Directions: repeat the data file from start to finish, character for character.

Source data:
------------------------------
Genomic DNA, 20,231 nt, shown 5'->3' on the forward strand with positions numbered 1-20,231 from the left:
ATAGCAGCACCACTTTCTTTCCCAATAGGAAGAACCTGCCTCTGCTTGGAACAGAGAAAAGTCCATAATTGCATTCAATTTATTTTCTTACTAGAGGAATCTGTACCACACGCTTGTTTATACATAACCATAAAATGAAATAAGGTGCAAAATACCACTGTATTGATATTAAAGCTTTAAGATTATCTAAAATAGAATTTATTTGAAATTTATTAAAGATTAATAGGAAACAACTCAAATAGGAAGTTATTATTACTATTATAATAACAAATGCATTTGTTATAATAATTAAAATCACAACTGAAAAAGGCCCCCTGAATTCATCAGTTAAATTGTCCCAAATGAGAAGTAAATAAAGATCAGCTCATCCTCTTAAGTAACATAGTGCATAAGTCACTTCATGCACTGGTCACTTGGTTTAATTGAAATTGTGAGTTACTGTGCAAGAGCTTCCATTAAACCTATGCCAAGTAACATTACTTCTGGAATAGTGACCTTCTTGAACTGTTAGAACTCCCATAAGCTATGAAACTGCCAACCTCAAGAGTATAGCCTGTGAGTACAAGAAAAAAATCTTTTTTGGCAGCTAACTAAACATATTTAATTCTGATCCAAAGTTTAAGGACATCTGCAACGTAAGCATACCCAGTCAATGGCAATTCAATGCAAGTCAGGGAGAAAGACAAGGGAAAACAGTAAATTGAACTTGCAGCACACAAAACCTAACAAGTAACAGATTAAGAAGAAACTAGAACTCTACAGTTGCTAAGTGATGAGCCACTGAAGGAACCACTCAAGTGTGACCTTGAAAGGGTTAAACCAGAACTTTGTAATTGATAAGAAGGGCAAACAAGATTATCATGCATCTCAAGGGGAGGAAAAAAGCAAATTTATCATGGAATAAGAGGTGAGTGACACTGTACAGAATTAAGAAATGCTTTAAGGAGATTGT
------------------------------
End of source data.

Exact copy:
Genomic DNA, 20,231 nt, shown 5'->3' on the forward strand with positions numbered 1-20,231 from the left:
ATAGCAGCACCACTTTCTTTCCCAATAGGAAGAACCTGCCTCTGCTTGGAACAGAGAAAAGTCCATAATTGCATTCAATTTATTTTCTTACTAGAGGAATCTGTACCACACGCTTGTTTATACATAACCATAAAATGAAATAAGGTGCAAAATACCACTGTATTGATATTAAAGCTTTAAGATTATCTAAAATAGAATTTATTTGAAATTTATTAAAGATTAATAGGAAACAACTCAAATAGGAAGTTATTATTACTATTATAATAACAAATGCATTTGTTATAATAATTAAAATCACAACTGAAAAAGGCCCCCTGAATTCATCAGTTAAATTGTCCCAAATGAGAAGTAAATAAAGATCAGCTCATCCTCTTAAGTAACATAGTGCATAAGTCACTTCATGCACTGGTCACTTGGTTTAATTGAAATTGTGAGTTACTGTGCAAGAGCTTCCATTAAACCTATGCCAAGTAACATTACTTCTGGAATAGTGACCTTCTTGAACTGTTAGAACTCCCATAAGCTATGAAACTGCCAACCTCAAGAGTATAGCCTGTGAGTACAAGAAAAAAATCTTTTTTGGCAGCTAACTAAACATATTTAATTCTGATCCAAAGTTTAAGGACATCTGCAACGTAAGCATACCCAGTCAATGGCAATTCAATGCAAGTCAGGGAGAAAGACAAGGGAAAACAGTAAATTGAACTTGCAGCACACAAAACCTAACAAGTAACAGATTAAGAAGAAACTAGAACTCTACAGTTGCTAAGTGATGAGCCACTGAAGGAACCACTCAAGTGTGACCTTGAAAGGGTTAAACCAGAACTTTGTAATTGATAAGAAGGGCAAACAAGATTATCATGCATCTCAAGGGGAGGAAAAAAGCAAATTTATCATGGAATAAGAGGTGAGTGACACTGTACAGAATTAAGAAATGCTTTAAGGAGATTGT